The case of Headley v. Baxendale (1854)[9] laid down the rule regarding recovery of losses that were allegedly too remote. In modern terms it is stated to be: “A type or kind of loss is not too remote a consequence of a breach of contract is, at the time of contracting (and on the assumption that the parties actually foresaw the breach in question) it was within their reasonable contemplation as a not unlikely result of that breach[10]”. It would certainly appear therefore that such contemplation was well within the mind of both Jack and Jim at the time of entering into the contract. Indeed, Jack showed Jim a copy of the agreement with ASDA and his statement that Agricultural Supplies Ltd would “see to it that Jack is compensated for any loss he incurs” certainly seems to suggest an acceptance of the types of loss i.e. future profit, which Jack would now seek to recover.

The recent judgment of the House of Lords in Transfield Shipping Inc v. Mercator Shipping Inc (The Achilleas) (2008)[11] has however thrown such assumptions wide open. This case concerned the hire of a ship for a certain period. The defendant failed to return the ship on time and as a result, the claimant lost a contract with a third party. While the defendant accepted that “in the trade” compensation would have to be paid, the disputed that they were liable for the loss of profit under the second contract. The arbitrators at first instance and the Court of Appeal[12] found for the claimant. The House of Lords however reversed that decision finding for the defendant.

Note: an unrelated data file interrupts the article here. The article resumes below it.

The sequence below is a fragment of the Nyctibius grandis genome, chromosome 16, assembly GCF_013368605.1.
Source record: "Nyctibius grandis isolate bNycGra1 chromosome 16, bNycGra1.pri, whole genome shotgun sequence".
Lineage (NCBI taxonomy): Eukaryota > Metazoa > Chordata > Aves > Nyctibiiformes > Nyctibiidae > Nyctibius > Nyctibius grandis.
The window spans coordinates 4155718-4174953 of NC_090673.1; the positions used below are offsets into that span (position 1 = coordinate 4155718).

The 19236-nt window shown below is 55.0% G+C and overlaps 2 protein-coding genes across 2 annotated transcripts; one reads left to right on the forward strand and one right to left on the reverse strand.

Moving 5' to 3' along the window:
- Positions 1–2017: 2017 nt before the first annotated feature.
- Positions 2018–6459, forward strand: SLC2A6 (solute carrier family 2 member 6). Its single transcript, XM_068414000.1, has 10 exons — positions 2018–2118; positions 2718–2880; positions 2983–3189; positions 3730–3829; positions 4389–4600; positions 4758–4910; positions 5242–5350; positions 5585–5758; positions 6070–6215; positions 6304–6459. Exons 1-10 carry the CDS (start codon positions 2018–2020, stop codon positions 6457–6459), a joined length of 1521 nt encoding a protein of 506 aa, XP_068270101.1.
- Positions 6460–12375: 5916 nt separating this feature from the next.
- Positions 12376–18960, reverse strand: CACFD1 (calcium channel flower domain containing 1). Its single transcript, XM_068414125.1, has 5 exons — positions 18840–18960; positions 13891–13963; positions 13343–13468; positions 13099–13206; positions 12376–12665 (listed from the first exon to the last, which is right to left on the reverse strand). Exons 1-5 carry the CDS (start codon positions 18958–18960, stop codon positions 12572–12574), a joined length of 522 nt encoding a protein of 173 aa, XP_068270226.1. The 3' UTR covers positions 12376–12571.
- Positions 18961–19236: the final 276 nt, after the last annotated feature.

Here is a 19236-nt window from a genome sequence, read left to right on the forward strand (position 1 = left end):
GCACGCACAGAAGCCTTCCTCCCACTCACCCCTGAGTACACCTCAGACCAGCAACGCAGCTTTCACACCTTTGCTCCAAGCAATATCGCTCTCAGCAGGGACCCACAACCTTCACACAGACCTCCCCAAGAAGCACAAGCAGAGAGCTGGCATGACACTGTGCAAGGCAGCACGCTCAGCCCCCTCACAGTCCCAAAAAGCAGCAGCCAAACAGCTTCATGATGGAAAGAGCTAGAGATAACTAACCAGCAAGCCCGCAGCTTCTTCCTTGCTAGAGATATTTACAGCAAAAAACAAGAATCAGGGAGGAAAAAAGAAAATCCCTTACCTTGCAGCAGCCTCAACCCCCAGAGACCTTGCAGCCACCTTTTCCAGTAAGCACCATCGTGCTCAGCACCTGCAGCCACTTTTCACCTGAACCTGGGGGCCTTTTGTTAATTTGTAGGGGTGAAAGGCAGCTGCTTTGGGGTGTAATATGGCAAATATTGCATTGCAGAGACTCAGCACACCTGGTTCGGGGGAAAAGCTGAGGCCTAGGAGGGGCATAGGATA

The issue of “assumption of responsibility” was at the forefront of the Lords’ considerations in this matter. While the defendant’s accepted that some losses would be sustained for which they may be liable, the Court felt that the particular kind of loss was not reasonably contemplated. As Lord Hope of Craighead stated[13];